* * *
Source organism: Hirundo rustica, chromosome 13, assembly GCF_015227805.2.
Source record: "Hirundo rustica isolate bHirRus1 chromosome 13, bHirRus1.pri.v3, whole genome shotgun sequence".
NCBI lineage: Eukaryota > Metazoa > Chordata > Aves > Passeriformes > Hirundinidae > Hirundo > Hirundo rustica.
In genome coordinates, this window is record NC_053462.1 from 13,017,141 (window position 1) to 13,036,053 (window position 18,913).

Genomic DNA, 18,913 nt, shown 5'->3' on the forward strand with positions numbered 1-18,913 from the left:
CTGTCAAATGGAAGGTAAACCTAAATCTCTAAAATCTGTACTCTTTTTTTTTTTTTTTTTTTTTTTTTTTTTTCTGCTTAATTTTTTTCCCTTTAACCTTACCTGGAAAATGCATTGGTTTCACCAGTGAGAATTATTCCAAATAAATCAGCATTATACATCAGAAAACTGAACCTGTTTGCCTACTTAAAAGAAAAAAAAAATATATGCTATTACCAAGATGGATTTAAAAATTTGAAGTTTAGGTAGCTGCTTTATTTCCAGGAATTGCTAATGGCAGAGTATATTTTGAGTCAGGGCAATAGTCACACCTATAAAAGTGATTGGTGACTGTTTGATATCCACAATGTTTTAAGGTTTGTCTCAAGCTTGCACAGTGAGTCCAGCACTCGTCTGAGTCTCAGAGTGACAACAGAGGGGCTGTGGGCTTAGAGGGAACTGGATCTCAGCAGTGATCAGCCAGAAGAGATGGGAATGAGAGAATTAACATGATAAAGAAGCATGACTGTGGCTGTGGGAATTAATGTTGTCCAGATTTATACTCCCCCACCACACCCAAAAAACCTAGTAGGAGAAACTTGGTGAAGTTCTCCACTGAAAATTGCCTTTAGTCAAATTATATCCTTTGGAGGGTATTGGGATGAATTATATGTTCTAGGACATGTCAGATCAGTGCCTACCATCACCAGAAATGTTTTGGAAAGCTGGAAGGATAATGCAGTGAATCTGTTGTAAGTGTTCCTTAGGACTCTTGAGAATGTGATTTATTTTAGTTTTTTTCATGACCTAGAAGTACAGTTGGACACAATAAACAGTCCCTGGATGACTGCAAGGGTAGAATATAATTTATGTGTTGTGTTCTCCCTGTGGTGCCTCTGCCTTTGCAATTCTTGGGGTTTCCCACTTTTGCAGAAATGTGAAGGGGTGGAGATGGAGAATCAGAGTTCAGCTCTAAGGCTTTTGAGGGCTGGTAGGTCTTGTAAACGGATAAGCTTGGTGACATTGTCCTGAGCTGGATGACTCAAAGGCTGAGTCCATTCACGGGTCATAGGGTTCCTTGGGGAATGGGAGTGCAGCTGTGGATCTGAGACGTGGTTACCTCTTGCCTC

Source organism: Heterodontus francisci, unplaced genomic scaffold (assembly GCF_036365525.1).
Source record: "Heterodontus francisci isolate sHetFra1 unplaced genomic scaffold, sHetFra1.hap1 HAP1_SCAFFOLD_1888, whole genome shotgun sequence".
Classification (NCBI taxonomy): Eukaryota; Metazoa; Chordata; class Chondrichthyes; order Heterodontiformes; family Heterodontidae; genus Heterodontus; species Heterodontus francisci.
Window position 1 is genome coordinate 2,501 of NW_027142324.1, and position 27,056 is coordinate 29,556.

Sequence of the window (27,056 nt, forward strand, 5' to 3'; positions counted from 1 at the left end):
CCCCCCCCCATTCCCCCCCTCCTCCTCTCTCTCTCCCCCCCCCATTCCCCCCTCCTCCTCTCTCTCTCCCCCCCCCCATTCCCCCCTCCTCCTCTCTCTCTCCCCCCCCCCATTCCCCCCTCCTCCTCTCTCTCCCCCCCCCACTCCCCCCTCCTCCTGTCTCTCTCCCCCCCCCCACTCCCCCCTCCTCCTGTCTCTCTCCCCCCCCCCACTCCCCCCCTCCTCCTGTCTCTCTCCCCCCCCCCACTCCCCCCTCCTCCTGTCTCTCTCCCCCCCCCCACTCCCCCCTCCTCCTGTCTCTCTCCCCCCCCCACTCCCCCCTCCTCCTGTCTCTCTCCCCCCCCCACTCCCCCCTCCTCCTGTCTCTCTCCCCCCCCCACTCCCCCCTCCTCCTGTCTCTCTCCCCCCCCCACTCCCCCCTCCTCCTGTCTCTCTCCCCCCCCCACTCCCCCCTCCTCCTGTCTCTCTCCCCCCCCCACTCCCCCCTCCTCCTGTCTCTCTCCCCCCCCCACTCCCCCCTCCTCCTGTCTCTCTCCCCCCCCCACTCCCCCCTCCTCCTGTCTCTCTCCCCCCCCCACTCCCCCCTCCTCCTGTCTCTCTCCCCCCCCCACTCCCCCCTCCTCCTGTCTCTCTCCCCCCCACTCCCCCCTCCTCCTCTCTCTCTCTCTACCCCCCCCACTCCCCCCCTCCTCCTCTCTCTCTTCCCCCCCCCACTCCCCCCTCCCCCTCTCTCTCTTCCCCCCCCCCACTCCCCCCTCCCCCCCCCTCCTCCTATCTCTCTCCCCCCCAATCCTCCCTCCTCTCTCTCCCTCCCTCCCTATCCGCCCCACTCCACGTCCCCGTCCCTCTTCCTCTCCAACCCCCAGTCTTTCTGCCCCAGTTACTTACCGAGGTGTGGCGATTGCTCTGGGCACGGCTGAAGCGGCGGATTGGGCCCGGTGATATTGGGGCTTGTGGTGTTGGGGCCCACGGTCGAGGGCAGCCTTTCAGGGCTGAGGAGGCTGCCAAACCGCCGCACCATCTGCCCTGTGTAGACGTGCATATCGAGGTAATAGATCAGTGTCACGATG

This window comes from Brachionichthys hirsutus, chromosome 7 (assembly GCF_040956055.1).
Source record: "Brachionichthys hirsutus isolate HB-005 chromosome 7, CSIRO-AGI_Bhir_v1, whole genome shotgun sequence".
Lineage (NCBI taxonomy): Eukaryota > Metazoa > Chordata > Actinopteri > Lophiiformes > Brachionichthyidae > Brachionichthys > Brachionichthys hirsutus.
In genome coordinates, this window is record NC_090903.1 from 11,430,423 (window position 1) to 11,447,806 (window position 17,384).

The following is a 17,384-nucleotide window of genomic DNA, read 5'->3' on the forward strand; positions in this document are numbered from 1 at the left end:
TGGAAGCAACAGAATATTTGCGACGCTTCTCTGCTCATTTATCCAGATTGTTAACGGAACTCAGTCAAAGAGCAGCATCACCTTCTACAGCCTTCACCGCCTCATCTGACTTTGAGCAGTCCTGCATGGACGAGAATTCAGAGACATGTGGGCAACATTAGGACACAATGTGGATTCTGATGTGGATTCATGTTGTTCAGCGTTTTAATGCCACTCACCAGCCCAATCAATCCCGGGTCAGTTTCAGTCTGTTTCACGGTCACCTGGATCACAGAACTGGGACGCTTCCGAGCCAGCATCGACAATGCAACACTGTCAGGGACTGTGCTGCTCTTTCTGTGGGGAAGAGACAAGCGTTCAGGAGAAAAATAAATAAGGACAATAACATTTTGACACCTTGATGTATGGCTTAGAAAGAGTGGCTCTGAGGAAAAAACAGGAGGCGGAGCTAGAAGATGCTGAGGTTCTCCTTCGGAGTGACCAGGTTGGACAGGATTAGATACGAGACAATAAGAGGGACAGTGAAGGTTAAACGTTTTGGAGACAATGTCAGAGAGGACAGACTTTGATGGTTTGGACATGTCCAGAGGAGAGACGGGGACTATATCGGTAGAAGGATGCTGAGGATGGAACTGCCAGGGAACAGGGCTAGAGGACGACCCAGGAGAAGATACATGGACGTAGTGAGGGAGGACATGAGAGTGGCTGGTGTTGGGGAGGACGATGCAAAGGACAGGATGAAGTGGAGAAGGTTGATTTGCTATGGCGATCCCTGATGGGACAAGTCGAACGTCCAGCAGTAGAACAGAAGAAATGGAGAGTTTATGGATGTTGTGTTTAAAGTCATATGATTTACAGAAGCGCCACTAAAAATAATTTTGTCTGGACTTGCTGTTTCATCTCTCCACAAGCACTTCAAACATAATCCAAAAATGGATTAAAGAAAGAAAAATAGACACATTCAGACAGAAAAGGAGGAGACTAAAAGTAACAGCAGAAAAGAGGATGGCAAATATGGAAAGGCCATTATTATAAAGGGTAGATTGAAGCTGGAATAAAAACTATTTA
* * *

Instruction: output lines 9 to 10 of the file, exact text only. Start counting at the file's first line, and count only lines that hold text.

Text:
Classification (NCBI taxonomy): Eukaryota; Metazoa; Chordata; class Chondrichthyes; order Heterodontiformes; family Heterodontidae; genus Heterodontus; species Heterodontus francisci.
Window position 1 is genome coordinate 2,501 of NW_027142324.1, and position 27,056 is coordinate 29,556.